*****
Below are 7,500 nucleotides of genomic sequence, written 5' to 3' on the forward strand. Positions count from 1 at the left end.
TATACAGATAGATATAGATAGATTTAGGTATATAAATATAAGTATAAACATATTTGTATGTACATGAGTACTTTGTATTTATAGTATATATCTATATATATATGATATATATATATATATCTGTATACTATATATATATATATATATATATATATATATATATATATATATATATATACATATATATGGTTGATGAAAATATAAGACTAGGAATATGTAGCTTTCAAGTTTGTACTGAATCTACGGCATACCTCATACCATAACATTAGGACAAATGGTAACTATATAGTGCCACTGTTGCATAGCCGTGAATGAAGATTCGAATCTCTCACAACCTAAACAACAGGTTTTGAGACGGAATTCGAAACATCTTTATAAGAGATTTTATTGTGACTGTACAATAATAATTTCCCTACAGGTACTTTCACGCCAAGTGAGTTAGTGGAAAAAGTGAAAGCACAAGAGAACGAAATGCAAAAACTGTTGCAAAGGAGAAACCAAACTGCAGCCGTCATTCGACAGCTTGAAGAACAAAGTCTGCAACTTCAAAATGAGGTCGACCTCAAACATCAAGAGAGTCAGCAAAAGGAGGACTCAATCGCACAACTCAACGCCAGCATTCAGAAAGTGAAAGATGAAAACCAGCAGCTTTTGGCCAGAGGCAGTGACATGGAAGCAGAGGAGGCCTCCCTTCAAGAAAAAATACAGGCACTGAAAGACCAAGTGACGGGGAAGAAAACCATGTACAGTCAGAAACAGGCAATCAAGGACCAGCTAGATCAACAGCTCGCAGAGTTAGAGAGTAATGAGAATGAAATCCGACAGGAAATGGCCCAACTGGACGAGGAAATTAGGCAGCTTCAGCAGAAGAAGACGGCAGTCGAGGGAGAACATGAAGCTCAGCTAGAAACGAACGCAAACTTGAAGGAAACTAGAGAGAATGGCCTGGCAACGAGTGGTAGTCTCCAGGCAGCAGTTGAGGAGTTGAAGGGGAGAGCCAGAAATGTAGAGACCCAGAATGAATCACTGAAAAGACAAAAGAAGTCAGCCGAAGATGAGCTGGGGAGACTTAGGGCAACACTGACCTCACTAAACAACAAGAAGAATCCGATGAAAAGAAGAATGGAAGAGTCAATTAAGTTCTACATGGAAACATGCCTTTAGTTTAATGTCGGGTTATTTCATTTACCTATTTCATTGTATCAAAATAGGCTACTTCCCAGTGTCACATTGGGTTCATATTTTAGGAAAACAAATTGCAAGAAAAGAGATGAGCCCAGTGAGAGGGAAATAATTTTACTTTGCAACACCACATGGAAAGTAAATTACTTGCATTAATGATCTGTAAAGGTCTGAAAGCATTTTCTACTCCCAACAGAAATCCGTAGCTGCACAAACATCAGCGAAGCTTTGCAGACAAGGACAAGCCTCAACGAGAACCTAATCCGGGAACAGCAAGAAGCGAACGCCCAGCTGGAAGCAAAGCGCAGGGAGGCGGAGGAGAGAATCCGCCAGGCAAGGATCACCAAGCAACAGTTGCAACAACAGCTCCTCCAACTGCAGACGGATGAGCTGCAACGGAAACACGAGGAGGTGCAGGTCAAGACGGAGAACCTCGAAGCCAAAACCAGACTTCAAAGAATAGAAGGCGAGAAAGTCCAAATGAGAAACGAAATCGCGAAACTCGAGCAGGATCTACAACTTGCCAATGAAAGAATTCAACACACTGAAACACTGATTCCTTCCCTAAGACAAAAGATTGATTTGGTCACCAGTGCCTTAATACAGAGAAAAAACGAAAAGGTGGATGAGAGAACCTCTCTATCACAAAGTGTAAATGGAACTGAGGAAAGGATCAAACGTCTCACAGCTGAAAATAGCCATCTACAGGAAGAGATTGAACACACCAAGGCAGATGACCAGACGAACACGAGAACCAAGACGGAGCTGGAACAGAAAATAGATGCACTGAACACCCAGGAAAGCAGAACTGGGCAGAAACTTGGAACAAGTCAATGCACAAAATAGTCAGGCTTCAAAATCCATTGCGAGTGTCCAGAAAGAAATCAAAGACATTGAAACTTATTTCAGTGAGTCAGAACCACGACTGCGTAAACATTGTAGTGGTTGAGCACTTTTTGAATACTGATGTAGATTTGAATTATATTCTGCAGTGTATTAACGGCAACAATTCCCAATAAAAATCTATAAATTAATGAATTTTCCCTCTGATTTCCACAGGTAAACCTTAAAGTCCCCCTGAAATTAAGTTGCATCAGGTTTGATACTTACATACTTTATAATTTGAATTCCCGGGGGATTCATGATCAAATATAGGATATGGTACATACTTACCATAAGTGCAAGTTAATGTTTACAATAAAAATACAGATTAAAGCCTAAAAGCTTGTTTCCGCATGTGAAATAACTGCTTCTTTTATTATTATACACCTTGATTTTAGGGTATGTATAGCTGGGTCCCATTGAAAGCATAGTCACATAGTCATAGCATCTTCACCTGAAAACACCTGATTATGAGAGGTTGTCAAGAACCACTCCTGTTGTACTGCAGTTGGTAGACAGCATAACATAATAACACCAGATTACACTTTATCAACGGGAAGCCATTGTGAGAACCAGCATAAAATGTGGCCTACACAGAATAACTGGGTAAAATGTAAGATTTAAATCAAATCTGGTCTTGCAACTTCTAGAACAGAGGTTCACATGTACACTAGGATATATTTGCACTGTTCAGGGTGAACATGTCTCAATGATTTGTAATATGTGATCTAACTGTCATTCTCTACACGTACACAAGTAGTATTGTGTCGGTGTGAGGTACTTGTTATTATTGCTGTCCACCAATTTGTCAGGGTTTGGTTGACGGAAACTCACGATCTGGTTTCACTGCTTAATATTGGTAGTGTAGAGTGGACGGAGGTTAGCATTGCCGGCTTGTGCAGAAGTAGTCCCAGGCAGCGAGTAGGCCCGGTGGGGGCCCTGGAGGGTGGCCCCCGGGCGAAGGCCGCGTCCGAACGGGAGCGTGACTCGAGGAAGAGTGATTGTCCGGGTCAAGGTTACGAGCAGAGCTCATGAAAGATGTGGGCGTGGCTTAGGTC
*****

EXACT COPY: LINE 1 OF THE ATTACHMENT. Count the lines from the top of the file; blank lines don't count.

Below are 7,500 nucleotides of genomic sequence, written 5' to 3' on the forward strand. Positions count from 1 at the left end.